Difference Between Yeast and Mold

By Ashma Shrestha •  Updated: 07/13/22 •  3 min read

Fungi are a group of eukaryotic spore-bearing fungi lacking chlorophyll. The fungi require organic compounds for nutrition. They are heterotrophic organisms that require organic compounds for food. The study of fungi is called mycology. Fungi are of two types; yeast and molds.   

A mold is a multicellular fungus growing in filaments called hyphae. The hyphae are multicellular and have many genetically identical nuclei, but it forms a single organism. However, yeast is a unicellular fungus; that is, the thallus (body of fungi) is made up of a single cell. 

Although yeast and mold have many differences, they possess similarities. One being the phylum and another being their cell wall has chitin. 

difference between yeast and mold

The Difference Between Yeast and Mold

PropertiesYeastMold
Cell typeUnicellular eukaryotic organismMulticellular eukaryotic organism
HabitatYeasts can grow in multiple environments like fruits and berries, in the guts and skin of mammals, etc. Molds require damp and moist places for growth. 
Growth temperatureThe ideal temperature for growth is 37℃.The optimum temperature for growth is 28℃.
ShapeYeasts are usually egg-shaped, but some are elongated and some spherical.The mycelium appears as a fluffy thread-like structure.
The dusty or fuzzy appearance of mold is due to spores at the end of hyphae.
The spores have different colors like orange, purple, pink black, brown, etc., which gives the mold a distinct appearance.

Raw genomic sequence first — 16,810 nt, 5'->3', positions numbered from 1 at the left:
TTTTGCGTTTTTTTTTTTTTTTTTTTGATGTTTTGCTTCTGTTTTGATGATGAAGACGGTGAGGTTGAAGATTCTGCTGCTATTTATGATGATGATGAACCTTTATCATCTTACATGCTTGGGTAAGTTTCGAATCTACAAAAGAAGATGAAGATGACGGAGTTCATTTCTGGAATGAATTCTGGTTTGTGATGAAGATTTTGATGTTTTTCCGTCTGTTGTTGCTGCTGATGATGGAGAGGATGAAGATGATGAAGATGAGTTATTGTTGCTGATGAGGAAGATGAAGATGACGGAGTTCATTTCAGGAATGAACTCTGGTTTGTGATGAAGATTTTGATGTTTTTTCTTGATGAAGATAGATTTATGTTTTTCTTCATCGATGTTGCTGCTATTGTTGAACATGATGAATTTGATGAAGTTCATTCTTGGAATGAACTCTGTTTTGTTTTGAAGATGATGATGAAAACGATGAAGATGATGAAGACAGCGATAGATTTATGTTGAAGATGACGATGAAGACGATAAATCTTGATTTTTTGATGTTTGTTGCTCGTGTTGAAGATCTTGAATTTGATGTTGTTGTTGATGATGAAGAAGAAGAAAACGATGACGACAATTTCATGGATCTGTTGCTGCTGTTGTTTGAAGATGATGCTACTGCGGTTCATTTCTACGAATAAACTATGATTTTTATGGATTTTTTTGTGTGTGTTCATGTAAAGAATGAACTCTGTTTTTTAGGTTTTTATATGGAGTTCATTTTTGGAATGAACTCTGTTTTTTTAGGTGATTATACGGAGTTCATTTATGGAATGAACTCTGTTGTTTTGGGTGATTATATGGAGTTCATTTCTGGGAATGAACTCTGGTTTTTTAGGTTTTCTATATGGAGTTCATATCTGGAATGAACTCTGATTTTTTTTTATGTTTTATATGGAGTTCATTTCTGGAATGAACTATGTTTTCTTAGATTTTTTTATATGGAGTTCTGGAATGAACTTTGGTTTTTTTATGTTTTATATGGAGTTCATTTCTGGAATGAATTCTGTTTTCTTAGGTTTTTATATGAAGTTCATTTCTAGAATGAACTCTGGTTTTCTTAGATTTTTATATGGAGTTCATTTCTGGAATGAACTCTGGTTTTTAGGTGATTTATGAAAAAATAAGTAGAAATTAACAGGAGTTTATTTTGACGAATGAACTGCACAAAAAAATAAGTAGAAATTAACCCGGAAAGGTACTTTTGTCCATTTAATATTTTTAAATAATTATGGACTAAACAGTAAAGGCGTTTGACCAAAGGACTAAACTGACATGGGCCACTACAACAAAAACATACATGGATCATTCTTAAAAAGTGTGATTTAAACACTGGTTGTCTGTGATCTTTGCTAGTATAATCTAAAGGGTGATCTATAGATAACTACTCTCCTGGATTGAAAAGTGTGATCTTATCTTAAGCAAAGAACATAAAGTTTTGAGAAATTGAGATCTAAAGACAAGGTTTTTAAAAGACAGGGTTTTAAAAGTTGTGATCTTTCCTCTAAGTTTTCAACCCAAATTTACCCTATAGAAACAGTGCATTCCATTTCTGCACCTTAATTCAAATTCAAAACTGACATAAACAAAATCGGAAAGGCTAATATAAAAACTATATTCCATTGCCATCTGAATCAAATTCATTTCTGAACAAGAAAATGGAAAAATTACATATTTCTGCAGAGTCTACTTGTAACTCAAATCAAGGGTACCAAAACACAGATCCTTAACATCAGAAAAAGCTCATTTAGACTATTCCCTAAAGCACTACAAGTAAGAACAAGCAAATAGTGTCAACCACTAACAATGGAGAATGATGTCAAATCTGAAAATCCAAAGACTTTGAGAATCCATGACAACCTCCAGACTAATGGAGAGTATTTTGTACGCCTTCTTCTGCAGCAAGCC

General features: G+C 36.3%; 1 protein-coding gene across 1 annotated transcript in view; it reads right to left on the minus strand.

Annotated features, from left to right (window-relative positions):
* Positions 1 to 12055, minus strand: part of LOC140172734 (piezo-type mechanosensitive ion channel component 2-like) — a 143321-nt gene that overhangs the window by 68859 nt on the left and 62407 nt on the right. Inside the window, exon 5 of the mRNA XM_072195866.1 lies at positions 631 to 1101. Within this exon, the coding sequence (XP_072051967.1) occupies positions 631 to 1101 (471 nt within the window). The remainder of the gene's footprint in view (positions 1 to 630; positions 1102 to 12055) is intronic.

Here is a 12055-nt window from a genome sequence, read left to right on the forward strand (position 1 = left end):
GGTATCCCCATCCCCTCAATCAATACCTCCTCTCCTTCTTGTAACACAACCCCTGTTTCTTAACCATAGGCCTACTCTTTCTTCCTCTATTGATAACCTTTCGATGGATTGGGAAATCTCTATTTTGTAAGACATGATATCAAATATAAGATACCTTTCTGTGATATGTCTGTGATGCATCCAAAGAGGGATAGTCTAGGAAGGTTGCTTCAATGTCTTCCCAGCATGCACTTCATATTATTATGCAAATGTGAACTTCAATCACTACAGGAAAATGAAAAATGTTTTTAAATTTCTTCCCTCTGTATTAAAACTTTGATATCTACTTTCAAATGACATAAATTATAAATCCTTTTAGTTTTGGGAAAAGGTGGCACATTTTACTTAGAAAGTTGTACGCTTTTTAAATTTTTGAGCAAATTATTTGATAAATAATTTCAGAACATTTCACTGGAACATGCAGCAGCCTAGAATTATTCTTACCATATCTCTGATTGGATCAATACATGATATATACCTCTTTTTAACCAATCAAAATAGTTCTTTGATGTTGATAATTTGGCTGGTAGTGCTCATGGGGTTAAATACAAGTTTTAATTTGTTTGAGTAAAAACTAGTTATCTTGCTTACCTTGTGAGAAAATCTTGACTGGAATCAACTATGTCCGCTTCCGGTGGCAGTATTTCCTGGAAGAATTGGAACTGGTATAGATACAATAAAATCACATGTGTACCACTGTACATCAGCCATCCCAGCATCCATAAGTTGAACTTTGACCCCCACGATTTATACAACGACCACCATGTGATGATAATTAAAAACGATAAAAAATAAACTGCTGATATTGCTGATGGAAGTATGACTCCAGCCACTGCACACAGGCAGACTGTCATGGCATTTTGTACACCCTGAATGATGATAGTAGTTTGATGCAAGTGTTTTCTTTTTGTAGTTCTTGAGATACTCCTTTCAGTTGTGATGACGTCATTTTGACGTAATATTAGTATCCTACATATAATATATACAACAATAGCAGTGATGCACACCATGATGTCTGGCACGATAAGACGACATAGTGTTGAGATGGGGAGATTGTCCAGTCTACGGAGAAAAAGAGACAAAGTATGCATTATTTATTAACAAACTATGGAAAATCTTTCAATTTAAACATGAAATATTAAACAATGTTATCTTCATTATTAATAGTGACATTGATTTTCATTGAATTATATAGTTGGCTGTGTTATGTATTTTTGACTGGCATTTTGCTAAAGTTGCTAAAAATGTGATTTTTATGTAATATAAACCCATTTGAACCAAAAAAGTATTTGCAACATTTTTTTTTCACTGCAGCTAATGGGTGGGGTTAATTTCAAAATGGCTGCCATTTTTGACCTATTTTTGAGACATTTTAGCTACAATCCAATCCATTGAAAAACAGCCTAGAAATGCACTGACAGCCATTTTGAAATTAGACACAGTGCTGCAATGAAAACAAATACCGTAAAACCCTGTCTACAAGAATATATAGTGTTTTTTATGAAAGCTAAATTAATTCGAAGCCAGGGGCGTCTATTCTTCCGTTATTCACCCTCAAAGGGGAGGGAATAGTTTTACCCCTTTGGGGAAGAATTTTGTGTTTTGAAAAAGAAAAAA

SizeThe size of yeast varies widely.
The width ranges from 1-5 µm and length from 5 to 30 µm.
The hyphae are 5-10 µm wide.
Colony morphologyYeast colonies are similar to bacterial colonies but are colorless and are usually non-mucoid or dry in consistency. Mold colonies look fluffy or fuzzy with uneven ends.
They change into different colors, starting from the center.  
StructureThe thallus (body) of yeast has one cell surrounded by a true cell wall composed of cellulose, chitin, or hemicellulose.The thallus of mold has two parts; mycelium and spores.
The mycelium consists of several filaments called hyphae.
The hypha is a tube-like wall that surrounds a cavity called the lumen.
The wall of a hypha is made up of chitin or hemicellulose. 
The spores are single-celled and diverse in shapes and colors.
UsesYeasts are used in ethanol production, bakeries, vitamin supplements, and the study of cells.Molds are used to produce some food like cheese, oncom (a byproduct of tofu), etc. 
ReproductionMost yeasts reproduce by asexual methods like budding.Molds reproduce by spores which can be both asexual and sexual. 
SpeciesMore than 1500 species identifiedMore than 1000 species identified
Diseases causedYeast cause infections in people with compromised immune systems. Molds can cause respiratory disease and allergic reactions in healthy as well as immune-compromised individuals. 
Source of EnergyThe energy source is alcoholic fermentation, which produces ethanol and carbon dioxide as the end product of carbohydrate metabolism.The molds produce a hydrolytic enzyme that degrades the biopolymers like starch and cellulose into simpler carbohydrates.
These simpler compounds are then absorbed by the cell.
ExamplesCandida albicans, Cryptococcus neoformans, etc.,Penicillium, Aspergillus, Rhizopus, etc.

Another type of fungi in yeast, as well as mold, forms are called dimorphic fungi. It converts into the mold when the temperature is 20-25℃ and into yeast at 37℃. It is responsible for causing many diseases in humans and animals. Examples of dimorphic fungi are Histoplasma capsulatum, Blastomyces dermatitidis, Coccidiodes immitis, etc.

References and detailed study

Pelczar Jr., M., Chan, E., & Krieg, N. (2007). Microbiology (5th ed., pp. 333-362). Tata McGraw-Hill.

Ashma Shrestha

Hello, I am Ashma Shrestha. I am currently pursuing my Master's Degree in Microbiology. Passionate about writing and blogging. Key interest in virology and molecular biology

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